What Is The Point Of This Code? 
Author Message
 What Is The Point Of This Code?

Hi There,

I'm new to PHP, but mildly experienced with MySQL and Perl.  Playing
with a certain package, I ran across this little snippit in some image
upload code:

    if(substr_count($uploadimage_type, ";"))
    {
        $phoo = explode(";", $uploadimage_type);
        $my_image_type = $phoo[0];
    }
    else
        $my_image_type = $uploadimage_type;

It then goes on to make sure $my_image_type is an allowed type.

The first time I looked at this I went "Eh?  What's this?"  Then,
following a recent advisory about a web CMS system, the light came
on: SQL Injection Attack.

But I still don't see it.  As I understand it, the _type is supplied
by the browser, not directly user input.  And, in any event, the code
never actually uses $my_image_type in an SQL query string.  In fact:
after it checks it against an array of allowed types, it's never used
again.

Any ideas on what the purpose of the above code snippit might be?

Personally, I'm kinda suspectin' the block of code might have been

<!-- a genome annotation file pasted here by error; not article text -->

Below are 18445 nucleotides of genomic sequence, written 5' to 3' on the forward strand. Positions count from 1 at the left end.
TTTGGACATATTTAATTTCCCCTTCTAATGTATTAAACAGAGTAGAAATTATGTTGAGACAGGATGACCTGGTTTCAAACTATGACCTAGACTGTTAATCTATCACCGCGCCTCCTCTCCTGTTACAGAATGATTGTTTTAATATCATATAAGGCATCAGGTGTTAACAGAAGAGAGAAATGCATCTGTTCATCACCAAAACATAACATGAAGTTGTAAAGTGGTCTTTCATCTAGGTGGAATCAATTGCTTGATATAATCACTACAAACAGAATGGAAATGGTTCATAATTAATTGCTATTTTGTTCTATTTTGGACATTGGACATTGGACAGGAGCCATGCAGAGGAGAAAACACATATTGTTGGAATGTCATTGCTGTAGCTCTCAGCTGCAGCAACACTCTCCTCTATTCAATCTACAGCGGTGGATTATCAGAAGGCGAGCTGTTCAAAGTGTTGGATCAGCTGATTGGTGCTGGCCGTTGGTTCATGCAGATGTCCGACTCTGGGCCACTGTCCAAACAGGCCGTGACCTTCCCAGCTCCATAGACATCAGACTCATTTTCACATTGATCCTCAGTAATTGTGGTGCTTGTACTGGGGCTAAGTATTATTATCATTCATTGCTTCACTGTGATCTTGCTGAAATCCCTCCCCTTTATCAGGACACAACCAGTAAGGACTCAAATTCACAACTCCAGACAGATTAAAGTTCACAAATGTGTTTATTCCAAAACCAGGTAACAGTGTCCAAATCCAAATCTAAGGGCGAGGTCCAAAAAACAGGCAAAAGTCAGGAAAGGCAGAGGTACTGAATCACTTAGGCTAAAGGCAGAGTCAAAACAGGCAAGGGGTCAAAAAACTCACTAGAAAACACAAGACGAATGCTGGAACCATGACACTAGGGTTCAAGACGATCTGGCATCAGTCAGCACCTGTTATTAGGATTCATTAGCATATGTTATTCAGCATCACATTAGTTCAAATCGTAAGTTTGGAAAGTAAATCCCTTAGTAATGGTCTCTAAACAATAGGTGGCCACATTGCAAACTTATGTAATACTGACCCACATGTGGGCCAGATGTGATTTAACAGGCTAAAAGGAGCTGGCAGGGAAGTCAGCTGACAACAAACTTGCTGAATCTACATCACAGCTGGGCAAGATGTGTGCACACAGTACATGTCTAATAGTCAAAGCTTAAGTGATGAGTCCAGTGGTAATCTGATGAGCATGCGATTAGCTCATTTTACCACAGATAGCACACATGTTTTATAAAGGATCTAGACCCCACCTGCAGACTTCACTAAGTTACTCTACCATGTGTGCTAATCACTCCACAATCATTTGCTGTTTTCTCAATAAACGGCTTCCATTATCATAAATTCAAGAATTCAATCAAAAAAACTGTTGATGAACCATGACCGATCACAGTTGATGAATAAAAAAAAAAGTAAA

"borrowed" from existing code elsewhere and not well understood or
perhaps the snippit was left in by sheer oversight.  Or do some
browsers mangle the _type data?

Thanks In Advance,
Jim
--
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Mon, 25 Apr 2005 21:44:05 GMT  
 What Is The Point Of This Code?


[snip]

Quote:

> If its definitely not use then you might be right.. but if you dont
> know enough to figure out what it did then are you sure you know
> enough that it isnt being used.. does the scrpt your looking at get
> required by another script maybe that then uses the variable?

I guess I should have mentioned that I understood the code--just not
the reason why it was there.  No, this script is free-standing.

I suppose my main question is probably answered.  Thanks.

I guess my question at this point would be: how is the <blurfl>_type
variable created?  The PHP docs say something to the effect of "it's
generated by the browser."  What does that mean, exactly?  Does the
browser "intelligently" determine the MIME type and put a filename
extension to match in there?  Or something like that?

I realize that, in the end, it really doesn't matter.  If it Came
From Outside, no matter *how* it got there, it's untrusted.  Mainly
curious about the... innards :).

Regards,
Jim
--
Jim Seymour                    | PGP Public Key available at: